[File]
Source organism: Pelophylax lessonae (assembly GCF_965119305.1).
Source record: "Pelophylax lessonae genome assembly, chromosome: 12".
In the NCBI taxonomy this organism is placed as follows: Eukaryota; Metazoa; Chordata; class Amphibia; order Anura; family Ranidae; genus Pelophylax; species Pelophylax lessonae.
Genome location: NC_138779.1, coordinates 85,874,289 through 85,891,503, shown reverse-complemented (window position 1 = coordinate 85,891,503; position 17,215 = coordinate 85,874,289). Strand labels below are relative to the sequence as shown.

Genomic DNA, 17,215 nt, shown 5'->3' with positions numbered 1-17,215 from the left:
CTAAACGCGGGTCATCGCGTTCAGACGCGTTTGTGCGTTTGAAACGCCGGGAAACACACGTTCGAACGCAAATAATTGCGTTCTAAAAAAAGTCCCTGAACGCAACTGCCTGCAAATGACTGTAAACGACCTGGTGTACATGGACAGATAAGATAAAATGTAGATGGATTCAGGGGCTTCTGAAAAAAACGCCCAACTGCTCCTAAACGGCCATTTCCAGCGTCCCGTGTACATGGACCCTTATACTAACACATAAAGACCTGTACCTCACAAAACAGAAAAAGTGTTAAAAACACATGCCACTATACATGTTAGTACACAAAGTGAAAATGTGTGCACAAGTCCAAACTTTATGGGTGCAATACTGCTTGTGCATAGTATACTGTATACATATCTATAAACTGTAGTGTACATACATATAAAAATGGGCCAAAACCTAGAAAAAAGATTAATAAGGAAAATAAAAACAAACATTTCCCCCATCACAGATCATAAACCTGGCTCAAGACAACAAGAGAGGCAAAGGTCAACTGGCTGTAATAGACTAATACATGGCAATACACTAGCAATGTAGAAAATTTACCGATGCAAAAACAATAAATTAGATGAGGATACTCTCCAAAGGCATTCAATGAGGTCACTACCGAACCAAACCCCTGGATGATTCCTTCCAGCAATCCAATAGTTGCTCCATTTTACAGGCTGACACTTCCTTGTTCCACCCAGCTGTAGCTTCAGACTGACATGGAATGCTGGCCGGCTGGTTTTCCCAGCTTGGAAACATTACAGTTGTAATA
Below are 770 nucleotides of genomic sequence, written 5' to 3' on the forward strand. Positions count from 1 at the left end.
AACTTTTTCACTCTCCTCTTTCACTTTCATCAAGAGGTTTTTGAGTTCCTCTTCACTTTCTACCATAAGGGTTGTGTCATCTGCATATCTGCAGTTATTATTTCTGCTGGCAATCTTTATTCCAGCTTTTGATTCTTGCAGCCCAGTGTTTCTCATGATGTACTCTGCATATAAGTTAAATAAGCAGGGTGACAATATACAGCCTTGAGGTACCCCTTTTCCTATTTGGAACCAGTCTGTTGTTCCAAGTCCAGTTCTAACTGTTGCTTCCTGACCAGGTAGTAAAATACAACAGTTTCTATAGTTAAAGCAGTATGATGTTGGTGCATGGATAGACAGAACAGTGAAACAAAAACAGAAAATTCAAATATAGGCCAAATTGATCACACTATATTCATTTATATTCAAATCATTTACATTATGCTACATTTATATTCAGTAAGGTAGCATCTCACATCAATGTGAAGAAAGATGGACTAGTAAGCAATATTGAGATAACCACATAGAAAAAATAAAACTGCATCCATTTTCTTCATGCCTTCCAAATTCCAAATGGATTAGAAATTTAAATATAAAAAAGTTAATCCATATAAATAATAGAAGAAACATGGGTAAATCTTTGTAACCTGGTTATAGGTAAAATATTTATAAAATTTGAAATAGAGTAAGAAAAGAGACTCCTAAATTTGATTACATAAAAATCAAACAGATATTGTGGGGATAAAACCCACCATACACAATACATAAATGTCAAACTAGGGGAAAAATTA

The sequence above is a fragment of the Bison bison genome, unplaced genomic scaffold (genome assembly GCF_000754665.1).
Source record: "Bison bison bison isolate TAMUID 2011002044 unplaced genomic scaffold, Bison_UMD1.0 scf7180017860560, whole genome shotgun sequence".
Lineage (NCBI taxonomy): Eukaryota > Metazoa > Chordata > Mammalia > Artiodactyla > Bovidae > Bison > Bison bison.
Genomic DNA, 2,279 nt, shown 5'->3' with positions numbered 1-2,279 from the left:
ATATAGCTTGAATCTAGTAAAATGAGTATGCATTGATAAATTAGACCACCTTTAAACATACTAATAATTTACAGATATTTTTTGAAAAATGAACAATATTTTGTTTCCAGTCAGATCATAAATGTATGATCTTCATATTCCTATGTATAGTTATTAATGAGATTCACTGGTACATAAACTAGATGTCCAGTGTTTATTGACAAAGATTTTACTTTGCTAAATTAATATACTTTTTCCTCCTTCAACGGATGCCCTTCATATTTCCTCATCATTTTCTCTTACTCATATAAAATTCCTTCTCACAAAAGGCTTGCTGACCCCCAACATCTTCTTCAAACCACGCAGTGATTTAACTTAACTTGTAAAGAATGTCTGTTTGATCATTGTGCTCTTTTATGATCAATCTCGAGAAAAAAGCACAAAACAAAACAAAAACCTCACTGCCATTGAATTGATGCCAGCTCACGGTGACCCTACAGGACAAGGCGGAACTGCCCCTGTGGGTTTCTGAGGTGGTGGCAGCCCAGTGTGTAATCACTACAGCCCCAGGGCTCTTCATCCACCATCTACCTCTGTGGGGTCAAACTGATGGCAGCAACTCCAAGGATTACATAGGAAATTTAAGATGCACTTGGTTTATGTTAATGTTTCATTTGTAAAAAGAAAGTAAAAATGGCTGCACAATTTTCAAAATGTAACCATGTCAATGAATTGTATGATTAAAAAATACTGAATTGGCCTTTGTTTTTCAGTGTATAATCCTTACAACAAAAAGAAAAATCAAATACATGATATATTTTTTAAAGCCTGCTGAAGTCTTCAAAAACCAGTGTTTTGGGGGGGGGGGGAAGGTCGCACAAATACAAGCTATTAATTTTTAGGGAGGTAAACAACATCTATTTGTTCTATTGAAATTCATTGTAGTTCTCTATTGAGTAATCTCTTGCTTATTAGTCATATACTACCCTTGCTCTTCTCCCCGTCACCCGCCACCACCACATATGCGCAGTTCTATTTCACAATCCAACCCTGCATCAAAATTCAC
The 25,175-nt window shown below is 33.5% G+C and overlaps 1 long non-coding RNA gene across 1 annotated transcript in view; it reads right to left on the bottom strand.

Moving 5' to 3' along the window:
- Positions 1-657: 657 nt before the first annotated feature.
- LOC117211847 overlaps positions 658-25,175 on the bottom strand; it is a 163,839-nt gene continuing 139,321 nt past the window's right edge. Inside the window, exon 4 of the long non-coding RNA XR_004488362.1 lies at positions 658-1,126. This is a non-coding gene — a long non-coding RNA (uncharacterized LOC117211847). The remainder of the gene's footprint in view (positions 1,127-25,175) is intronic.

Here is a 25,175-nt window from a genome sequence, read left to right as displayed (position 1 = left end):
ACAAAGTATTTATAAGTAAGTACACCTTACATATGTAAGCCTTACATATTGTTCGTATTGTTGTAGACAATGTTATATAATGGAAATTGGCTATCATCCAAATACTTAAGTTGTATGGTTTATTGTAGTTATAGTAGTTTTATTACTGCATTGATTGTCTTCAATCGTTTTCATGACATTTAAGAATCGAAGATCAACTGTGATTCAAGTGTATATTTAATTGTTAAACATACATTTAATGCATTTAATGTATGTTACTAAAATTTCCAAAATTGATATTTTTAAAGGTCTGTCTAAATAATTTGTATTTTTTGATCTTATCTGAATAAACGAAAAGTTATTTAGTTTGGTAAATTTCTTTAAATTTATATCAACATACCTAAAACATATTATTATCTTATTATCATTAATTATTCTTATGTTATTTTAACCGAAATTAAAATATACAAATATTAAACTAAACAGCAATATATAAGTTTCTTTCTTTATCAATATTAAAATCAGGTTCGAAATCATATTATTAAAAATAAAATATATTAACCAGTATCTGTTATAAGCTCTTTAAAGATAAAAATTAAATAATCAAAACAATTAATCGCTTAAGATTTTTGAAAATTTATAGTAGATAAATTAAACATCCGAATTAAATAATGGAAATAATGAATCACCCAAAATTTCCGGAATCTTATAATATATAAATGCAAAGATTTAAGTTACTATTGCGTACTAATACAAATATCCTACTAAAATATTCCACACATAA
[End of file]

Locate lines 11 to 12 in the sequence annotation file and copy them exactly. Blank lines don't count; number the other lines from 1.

Lineage (NCBI taxonomy): Eukaryota > Metazoa > Chordata > Mammalia > Artiodactyla > Bovidae > Bison > Bison bison.
Genomic DNA, 2,279 nt, shown 5'->3' with positions numbered 1-2,279 from the left: